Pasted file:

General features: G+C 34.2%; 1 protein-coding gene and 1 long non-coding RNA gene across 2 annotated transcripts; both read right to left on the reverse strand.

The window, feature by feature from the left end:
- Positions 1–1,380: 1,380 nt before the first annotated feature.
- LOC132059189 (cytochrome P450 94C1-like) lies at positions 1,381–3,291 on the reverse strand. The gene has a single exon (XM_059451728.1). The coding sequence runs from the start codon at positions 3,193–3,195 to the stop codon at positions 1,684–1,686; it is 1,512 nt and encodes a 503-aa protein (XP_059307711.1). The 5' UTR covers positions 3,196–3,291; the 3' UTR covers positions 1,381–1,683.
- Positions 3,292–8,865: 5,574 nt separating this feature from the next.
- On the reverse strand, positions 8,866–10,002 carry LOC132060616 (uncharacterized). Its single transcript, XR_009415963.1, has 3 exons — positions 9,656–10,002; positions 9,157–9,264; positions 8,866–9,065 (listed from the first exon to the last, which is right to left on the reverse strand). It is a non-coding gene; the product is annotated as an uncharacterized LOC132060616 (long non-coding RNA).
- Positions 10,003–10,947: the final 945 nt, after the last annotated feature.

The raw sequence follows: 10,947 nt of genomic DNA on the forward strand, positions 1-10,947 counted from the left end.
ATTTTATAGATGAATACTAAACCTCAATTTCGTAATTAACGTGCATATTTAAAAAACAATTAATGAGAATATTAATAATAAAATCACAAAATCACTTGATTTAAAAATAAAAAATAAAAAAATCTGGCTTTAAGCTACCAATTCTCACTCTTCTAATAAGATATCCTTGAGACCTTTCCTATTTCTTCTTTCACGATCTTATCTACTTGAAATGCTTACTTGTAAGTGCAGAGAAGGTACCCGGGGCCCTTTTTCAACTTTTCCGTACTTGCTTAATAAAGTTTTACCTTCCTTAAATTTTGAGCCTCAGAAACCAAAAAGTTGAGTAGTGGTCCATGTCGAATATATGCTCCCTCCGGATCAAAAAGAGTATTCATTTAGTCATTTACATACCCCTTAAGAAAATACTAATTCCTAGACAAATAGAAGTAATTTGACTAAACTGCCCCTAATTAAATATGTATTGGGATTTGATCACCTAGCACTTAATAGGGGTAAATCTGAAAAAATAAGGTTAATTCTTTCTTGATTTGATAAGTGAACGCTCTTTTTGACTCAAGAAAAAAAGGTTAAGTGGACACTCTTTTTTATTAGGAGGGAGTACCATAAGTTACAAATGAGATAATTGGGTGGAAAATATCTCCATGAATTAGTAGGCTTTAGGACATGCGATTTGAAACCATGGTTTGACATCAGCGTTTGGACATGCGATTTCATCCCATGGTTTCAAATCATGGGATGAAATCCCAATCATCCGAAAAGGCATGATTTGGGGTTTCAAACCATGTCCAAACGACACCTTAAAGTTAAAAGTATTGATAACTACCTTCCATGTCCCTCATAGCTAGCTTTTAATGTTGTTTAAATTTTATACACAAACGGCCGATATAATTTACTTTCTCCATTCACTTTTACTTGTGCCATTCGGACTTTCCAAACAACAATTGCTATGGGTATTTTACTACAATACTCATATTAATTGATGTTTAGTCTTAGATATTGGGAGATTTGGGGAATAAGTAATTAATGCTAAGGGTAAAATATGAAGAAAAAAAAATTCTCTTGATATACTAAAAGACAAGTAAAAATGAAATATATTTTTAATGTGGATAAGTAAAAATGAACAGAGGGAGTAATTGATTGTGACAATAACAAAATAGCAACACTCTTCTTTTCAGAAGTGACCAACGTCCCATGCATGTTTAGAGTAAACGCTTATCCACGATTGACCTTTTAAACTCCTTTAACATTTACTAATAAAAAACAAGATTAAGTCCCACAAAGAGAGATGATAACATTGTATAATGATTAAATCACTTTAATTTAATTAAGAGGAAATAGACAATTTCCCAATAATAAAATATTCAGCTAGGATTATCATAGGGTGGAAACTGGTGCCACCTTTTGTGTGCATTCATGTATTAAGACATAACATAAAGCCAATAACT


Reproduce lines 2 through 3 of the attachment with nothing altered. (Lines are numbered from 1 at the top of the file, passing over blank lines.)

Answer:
The window, feature by feature from the left end:
- Positions 1–1,380: 1,380 nt before the first annotated feature.